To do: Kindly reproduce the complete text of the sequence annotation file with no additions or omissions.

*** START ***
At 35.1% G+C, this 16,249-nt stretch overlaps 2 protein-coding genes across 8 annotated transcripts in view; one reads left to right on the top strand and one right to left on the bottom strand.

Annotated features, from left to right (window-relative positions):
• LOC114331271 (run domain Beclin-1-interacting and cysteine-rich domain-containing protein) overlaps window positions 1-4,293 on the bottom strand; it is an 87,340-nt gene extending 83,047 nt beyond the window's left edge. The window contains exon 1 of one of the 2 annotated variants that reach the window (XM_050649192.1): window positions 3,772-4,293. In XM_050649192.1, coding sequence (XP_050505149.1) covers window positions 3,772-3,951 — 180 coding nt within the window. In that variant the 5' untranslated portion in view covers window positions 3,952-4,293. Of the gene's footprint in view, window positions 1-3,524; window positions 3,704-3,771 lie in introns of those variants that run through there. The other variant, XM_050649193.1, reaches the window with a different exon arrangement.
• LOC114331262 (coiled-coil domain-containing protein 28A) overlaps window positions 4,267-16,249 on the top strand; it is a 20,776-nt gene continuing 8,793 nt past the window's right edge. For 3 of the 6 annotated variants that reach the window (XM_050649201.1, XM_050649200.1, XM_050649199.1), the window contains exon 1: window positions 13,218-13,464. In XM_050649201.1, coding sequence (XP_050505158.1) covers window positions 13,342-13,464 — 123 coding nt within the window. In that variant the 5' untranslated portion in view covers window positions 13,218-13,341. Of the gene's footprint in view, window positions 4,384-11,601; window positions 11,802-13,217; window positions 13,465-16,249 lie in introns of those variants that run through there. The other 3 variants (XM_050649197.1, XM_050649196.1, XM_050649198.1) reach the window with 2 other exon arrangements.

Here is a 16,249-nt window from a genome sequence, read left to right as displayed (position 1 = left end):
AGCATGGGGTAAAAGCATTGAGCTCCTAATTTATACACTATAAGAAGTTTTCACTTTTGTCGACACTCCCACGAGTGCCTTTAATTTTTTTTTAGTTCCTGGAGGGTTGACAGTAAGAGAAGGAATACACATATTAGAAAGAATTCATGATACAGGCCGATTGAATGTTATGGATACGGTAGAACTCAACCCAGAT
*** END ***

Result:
At 35.1% G+C, this 16,249-nt stretch overlaps 2 protein-coding genes across 8 annotated transcripts in view; one reads left to right on the top strand and one right to left on the bottom strand.

Annotated features, from left to right (window-relative positions):
• LOC114331271 (run domain Beclin-1-interacting and cysteine-rich domain-containing protein) overlaps window positions 1-4,293 on the bottom strand; it is an 87,340-nt gene extending 83,047 nt beyond the window's left edge. The window contains exon 1 of one of the 2 annotated variants that reach the window (XM_050649192.1): window positions 3,772-4,293. In XM_050649192.1, coding sequence (XP_050505149.1) covers window positions 3,772-3,951 — 180 coding nt within the window. In that variant the 5' untranslated portion in view covers window positions 3,952-4,293. Of the gene's footprint in view, window positions 1-3,524; window positions 3,704-3,771 lie in introns of those variants that run through there. The other variant, XM_050649193.1, reaches the window with a different exon arrangement.
• LOC114331262 (coiled-coil domain-containing protein 28A) overlaps window positions 4,267-16,249 on the top strand; it is a 20,776-nt gene continuing 8,793 nt past the window's right edge. For 3 of the 6 annotated variants that reach the window (XM_050649201.1, XM_050649200.1, XM_050649199.1), the window contains exon 1: window positions 13,218-13,464. In XM_050649201.1, coding sequence (XP_050505158.1) covers window positions 13,342-13,464 — 123 coding nt within the window. In that variant the 5' untranslated portion in view covers window positions 13,218-13,341. Of the gene's footprint in view, window positions 4,384-11,601; window positions 11,802-13,217; window positions 13,465-16,249 lie in introns of those variants that run through there. The other 3 variants (XM_050649197.1, XM_050649196.1, XM_050649198.1) reach the window with 2 other exon arrangements.

Here is a 16,249-nt window from a genome sequence, read left to right as displayed (position 1 = left end):
AGCATGGGGTAAAAGCATTGAGCTCCTAATTTATACACTATAAGAAGTTTTCACTTTTGTCGACACTCCCACGAGTGCCTTTAATTTTTTTTTAGTTCCTGGAGGGTTGACAGTAAGAGAAGGAATACACATATTAGAAAGAATTCATGATACAGGCCGATTGAATGTTATGGATACGGTAGAACTCAACCCAGAT